Under Pressure MDs Work Harder, Buckle More


By Donalee Moulton

The Medical Post

November 25, 2003


HALIFAX - As more pressure is exerted on an already overbur­dened health-care system, doctors respond by doing more of what they do best: working hard. The result is greater burnout and increased stress, according to an expert in physician stress who lead a recent discussion co-ordinated by Capital Health, the largest district health authority in Nova Scotia.


"Most physicians were on the threshold, just coping. Now, there are fewer resources. There are also more things that can be done now for patients," Dr. Mamta Gautam, an Ottawa-based psychiatrist and chairwoman of the ex­pert advisory group at the CMA Centre of Physician Health and Well-being, said in an interview. The result is a growing number of doctors who need a hand coping with the demands being placed on them. The first step, said Dr. Gautam, is to admit the problem.


"We're caregivers, not caretakers. (Asking for help) is seen as a sign of weakness." Doctors, she added, assume everyone else is coping well. "We need permission not to be tough all the time."

Some of that permission is coming from hospitals trying to address unhealthy problems among their own doctors. At the Capital Health district, the vision is "Healthy People, Healthy Communities," and that includes hos­pital staff.


"We're in the preliminary stages of trying to call attention to issues of physician health," said Dr. Robert Miller, who is coordinating efforts to enhance physician health at the Queen Elizabeth IT Health Sciences Centre and other area facilities. As a first step, the health authority conducted a survey of physicians to identify stressors. Loss of control is the number one stressor, said Dr. Miller. That's not unusual, he added.


"Our survey says we're just like everyone else. We still like seeing patients, but the demands are heavy." In an effort to reduce those demands, the newly created Physician Health Committee has met with Capital Health's executive to address what can be done to improve working conditions. Top of the list is streamlining communi­cation with doctors. "We're trying to (reduce) the number of e­ mails and make communication more relevant," said Dr. Miller. "We're trying to make the executive aware of what the health demands of some of their decisions will be."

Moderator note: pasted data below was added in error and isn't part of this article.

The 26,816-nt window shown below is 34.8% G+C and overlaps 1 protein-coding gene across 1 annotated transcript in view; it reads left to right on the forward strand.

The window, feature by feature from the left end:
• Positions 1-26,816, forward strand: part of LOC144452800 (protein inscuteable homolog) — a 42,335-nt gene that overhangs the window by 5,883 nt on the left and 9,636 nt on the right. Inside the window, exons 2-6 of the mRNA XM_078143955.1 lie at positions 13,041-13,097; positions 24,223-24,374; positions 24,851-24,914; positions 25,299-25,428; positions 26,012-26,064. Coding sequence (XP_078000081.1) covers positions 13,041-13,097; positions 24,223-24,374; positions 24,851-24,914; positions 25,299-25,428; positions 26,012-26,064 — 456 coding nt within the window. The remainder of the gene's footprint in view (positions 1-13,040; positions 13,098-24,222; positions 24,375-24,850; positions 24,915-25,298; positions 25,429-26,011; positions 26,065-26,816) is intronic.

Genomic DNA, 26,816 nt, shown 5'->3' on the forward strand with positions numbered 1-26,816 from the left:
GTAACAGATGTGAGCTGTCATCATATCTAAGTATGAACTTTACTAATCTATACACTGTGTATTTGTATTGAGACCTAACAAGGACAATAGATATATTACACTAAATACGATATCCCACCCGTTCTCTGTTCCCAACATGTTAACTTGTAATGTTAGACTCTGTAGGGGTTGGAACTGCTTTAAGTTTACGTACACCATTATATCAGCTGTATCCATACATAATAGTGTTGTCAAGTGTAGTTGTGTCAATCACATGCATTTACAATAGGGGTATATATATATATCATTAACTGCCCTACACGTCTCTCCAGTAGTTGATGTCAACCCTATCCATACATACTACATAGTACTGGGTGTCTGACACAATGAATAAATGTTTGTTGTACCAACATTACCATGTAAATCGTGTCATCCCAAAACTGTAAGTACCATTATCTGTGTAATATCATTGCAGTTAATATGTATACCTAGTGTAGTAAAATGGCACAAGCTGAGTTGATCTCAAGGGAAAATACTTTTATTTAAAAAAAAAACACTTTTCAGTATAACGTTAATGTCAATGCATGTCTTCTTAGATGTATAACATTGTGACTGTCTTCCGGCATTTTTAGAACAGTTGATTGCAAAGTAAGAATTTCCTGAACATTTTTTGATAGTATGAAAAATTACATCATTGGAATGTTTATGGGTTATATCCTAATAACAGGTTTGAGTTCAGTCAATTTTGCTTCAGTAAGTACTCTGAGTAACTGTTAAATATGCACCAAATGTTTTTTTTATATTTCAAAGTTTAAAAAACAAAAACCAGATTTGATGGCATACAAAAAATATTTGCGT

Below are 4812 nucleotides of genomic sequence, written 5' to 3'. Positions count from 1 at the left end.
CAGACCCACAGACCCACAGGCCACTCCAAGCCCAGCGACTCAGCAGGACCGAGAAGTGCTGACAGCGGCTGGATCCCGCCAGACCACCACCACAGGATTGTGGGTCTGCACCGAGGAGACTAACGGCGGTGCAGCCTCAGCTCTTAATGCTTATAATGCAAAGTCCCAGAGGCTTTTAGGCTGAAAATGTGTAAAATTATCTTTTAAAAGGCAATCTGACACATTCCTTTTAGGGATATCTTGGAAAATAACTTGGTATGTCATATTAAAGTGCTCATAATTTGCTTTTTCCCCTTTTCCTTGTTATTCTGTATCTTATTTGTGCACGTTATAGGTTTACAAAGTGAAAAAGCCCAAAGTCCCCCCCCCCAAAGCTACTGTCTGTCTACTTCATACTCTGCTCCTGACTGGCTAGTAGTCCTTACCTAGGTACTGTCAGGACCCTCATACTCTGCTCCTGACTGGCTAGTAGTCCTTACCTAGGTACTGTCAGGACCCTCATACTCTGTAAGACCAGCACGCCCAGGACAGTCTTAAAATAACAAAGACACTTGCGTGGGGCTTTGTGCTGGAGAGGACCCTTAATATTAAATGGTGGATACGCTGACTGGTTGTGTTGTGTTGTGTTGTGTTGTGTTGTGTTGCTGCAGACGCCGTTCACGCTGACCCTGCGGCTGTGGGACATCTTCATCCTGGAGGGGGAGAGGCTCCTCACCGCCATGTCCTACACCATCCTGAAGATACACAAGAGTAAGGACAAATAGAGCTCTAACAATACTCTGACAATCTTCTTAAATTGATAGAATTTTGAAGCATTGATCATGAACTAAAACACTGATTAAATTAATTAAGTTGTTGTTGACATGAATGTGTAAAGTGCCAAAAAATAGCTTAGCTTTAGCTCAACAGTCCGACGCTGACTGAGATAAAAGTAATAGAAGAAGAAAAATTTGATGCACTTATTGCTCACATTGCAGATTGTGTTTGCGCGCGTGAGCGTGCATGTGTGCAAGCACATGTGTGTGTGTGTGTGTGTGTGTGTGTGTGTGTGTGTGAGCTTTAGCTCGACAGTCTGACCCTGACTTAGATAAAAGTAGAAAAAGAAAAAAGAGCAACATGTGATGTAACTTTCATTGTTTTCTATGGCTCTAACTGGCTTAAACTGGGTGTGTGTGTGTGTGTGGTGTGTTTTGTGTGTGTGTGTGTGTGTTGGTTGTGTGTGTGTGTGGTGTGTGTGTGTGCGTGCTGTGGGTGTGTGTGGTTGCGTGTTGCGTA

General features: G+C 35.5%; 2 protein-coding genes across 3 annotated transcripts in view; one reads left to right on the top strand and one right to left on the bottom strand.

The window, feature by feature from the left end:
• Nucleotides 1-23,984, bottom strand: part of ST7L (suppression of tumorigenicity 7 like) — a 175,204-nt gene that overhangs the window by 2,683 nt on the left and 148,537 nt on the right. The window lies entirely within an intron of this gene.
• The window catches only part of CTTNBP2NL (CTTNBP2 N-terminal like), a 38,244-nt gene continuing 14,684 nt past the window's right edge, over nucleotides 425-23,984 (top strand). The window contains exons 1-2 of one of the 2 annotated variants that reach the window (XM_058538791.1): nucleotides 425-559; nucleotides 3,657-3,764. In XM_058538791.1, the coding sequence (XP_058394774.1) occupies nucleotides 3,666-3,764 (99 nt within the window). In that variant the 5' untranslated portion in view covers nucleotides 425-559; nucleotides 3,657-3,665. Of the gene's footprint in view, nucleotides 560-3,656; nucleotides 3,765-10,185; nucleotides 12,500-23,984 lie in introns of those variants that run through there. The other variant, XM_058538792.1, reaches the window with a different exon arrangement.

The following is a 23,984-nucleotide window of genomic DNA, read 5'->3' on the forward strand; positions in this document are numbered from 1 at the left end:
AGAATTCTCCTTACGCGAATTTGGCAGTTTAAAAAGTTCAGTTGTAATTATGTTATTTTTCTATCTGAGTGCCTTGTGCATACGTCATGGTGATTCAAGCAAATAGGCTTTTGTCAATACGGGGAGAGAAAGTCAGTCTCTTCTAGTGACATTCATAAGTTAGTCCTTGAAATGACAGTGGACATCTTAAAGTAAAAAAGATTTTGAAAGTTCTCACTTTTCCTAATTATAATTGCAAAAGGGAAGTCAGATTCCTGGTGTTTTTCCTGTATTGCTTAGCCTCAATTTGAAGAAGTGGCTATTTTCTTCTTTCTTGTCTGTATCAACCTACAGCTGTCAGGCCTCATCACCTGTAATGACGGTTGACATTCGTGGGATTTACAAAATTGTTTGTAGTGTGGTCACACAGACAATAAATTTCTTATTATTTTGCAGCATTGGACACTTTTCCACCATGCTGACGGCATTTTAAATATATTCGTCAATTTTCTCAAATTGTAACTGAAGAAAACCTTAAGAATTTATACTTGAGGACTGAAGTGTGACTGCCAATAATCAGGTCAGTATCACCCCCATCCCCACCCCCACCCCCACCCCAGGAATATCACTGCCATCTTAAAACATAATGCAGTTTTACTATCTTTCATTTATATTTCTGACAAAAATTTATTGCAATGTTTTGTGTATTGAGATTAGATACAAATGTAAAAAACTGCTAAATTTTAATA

There are steps physicians can take to reduce stress, said Dr. Gautam, whose practice is de­voted exclusively to physicians. "We need to understand what gets us into this situation and how to increase our comfort level with seeking help." Physicians can enhance their health by exercising regularly, sleeping eight hours a night and going home each day for dinner.


“This is not rocket science,” said Dr. Gautam. "It's stuff we would tell our own patients."


Physicians also have an important role to play in helping other physicians cope, she added. Physicians need to look for signs of difficulty in their colleagues and then determine how to raise the issue of stress and assistance with them.